Monday, October 3, 2011

Plains Pops: Some Popular Culture Seriousness?

I know that some serious people believe that popular culture is very good at being popular but it's pretty low on the culture end.  Even when mass release movies, novels, songs, or comic books deal with "deep issues," they only "mention" or "refer to" them; they never "explore" the issues.  This weekend, I re-introduced myself to a song containing these lyrics:

Oh, we all thought we'd change the world with our great words and deeds.
Or maybe we just thought the world would change to fit our needs, . . .
But living life from day to day is never like it seems.
Things get complicated when you get past eighteen,
Last month, I came across this little exchange in a comic book.  Lately, superheroes never seem to stay dead.
Dana: It’s not the same. When you lose someone you care about, you know they could come back.
Natasha: You say that like it’s a good thing. What if they came back after you’d tried to build a new life for yourself? What if you’d both changed so much everything you had was already gone? Could it ever really be the same again? But more than that, When your Grandfather—Dana, is it? When your grandfather passes, Dana, you get angry, you live in denial for a while… You feel all those stages of grieving. Eventually, though, you realize he’s gone, ad in spite of all your sadness, you move on with your life. But… if you knew there was a chance— even a small chance—that he could come back… you might never move on. You might stay there, just waiting, just hoping, pretending it didn’t happen—Could you ever really heal knowing that?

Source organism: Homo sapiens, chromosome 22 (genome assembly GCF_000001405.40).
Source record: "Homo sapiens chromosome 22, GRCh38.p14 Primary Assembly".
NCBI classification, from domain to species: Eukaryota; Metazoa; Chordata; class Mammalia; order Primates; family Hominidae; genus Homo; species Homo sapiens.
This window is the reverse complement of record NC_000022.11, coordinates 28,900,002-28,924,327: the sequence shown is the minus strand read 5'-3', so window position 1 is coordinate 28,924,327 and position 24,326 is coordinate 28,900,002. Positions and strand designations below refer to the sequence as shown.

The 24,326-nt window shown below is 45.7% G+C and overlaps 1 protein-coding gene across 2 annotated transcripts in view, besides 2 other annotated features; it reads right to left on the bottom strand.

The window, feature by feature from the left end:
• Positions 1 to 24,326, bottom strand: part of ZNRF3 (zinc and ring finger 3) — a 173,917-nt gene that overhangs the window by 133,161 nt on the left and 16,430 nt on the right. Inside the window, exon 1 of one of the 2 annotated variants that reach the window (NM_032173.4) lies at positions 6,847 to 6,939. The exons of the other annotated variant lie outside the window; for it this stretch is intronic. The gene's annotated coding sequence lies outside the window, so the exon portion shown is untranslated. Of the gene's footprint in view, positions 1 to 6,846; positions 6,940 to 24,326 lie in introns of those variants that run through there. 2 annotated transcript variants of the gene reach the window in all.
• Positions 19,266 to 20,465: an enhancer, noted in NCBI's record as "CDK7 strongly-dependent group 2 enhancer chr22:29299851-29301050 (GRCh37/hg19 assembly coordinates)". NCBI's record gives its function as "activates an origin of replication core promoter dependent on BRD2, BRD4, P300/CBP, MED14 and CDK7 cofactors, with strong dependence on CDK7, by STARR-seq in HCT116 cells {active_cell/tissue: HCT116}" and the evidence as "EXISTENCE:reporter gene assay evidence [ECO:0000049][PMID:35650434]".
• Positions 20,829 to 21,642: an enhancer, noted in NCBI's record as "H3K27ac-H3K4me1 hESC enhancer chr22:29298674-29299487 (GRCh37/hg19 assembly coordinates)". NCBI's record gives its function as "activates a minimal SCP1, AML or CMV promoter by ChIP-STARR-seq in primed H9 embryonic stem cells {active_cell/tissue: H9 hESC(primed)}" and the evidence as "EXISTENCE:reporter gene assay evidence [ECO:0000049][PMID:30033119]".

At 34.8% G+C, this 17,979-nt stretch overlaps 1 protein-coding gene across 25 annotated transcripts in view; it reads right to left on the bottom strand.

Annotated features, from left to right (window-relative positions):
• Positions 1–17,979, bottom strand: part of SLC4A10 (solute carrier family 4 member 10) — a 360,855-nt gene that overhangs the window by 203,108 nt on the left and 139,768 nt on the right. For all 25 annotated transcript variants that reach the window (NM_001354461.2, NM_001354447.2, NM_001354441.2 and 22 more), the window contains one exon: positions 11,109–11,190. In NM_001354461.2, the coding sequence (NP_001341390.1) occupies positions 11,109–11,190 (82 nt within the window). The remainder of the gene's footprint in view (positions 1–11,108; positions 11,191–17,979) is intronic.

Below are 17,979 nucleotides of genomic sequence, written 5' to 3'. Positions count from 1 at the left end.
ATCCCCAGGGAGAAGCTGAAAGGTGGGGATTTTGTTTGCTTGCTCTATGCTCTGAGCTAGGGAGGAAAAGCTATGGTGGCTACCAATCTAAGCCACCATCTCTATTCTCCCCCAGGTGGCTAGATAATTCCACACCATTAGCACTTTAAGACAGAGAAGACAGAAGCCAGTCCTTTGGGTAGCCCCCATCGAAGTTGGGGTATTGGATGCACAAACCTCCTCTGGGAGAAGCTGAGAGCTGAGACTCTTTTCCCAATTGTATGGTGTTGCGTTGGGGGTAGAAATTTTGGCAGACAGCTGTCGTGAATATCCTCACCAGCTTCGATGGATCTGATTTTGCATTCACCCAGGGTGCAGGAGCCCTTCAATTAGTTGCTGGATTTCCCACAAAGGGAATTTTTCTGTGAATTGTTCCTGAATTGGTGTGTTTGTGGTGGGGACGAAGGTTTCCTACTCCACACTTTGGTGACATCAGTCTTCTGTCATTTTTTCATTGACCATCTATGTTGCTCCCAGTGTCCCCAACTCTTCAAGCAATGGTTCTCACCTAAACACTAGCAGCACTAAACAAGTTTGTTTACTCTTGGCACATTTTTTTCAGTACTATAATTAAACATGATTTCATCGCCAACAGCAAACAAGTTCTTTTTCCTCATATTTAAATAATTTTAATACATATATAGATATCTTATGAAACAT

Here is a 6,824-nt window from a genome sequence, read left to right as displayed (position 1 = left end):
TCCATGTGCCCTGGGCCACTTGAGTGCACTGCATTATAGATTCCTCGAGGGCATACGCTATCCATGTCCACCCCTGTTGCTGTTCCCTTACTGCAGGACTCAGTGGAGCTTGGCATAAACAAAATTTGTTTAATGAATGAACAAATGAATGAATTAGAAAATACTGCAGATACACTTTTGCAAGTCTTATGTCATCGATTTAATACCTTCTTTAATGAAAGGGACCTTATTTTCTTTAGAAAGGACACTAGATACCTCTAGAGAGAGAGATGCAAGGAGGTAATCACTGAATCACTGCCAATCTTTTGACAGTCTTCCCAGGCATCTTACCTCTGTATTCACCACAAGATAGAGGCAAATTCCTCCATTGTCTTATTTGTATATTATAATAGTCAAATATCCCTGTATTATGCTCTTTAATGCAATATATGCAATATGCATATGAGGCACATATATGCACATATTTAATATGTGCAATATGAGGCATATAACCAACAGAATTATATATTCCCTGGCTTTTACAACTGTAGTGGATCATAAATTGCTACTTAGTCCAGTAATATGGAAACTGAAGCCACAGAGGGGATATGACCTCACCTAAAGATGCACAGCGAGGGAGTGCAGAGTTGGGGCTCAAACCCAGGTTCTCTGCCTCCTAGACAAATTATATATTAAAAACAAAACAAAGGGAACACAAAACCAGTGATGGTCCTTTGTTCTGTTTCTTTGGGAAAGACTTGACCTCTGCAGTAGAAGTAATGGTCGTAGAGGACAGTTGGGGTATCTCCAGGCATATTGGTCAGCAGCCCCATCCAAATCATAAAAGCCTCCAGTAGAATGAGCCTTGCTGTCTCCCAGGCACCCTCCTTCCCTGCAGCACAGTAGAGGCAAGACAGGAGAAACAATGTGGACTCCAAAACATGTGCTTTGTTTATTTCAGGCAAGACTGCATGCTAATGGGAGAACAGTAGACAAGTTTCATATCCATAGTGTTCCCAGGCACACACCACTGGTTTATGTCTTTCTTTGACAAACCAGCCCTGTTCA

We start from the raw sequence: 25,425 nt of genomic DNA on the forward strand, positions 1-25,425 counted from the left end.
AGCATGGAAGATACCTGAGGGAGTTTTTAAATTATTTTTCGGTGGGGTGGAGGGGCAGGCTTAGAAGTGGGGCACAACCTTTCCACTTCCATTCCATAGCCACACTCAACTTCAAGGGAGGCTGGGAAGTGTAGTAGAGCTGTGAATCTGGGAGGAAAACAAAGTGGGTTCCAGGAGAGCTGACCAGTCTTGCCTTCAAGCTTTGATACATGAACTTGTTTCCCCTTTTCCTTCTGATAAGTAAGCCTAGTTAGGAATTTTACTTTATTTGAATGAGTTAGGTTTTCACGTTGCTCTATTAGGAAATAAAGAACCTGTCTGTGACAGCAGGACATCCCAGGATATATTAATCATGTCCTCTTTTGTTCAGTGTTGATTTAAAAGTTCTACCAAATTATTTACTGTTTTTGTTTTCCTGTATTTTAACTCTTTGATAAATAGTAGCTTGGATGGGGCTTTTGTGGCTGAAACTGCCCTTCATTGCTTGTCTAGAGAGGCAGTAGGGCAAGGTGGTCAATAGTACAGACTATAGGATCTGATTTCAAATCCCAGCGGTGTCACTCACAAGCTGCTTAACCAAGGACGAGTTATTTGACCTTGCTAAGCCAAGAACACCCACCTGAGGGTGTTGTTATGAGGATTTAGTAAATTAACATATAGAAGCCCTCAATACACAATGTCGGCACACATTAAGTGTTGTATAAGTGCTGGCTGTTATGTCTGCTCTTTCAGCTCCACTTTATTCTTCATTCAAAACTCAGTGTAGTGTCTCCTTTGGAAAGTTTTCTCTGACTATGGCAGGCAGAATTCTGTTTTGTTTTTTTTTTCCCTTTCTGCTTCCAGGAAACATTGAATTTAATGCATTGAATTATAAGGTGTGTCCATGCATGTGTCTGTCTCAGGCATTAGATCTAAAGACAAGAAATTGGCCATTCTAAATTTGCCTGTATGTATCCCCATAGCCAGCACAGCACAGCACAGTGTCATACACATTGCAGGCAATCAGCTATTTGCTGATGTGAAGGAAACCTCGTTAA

"But… if you knew there was a chance— even a small chance—that he could come back… you might never move on" isn't "To be, or not to be, . . "; "Could you ever really heal knowing that?" is not really "For who would bear the whips and scorns of time,"  Likewise, "Things get complicated when you get past eighteen" is pretty obvious to those of us past eighteen.

Still, isn't it my job to explore.  The work should prompt the questions, but I must do the exploration.  Further, I'm old and I forget.  The work can remind, but I have to make something out of the memory.

These lyrics and the dialogue both provoke a few questions and thoughts.  Isn't that the best we can hope for any cultural artifact, popular or not?

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